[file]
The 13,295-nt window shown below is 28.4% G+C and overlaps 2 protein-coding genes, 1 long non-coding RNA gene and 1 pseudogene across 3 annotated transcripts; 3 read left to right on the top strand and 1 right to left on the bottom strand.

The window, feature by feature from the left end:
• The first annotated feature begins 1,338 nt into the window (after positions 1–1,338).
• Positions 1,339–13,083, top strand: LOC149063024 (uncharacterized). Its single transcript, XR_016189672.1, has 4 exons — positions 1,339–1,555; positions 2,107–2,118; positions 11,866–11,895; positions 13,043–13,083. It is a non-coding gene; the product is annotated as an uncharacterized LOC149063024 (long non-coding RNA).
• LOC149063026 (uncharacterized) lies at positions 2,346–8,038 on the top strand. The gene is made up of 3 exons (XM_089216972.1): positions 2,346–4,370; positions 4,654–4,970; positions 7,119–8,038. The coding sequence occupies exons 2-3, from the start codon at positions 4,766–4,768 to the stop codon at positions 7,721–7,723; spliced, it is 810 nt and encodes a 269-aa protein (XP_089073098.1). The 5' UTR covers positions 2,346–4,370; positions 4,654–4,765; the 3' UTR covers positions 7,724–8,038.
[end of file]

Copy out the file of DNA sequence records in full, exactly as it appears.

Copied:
The 13,295-nt window shown below is 28.4% G+C and overlaps 2 protein-coding genes, 1 long non-coding RNA gene and 1 pseudogene across 3 annotated transcripts; 3 read left to right on the top strand and 1 right to left on the bottom strand.

The window, feature by feature from the left end:
• The first annotated feature begins 1,338 nt into the window (after positions 1–1,338).
• Positions 1,339–13,083, top strand: LOC149063024 (uncharacterized). Its single transcript, XR_016189672.1, has 4 exons — positions 1,339–1,555; positions 2,107–2,118; positions 11,866–11,895; positions 13,043–13,083. It is a non-coding gene; the product is annotated as an uncharacterized LOC149063024 (long non-coding RNA).
• LOC149063026 (uncharacterized) lies at positions 2,346–8,038 on the top strand. The gene is made up of 3 exons (XM_089216972.1): positions 2,346–4,370; positions 4,654–4,970; positions 7,119–8,038. The coding sequence occupies exons 2-3, from the start codon at positions 4,766–4,768 to the stop codon at positions 7,721–7,723; spliced, it is 810 nt and encodes a 269-aa protein (XP_089073098.1). The 5' UTR covers positions 2,346–4,370; positions 4,654–4,765; the 3' UTR covers positions 7,724–8,038.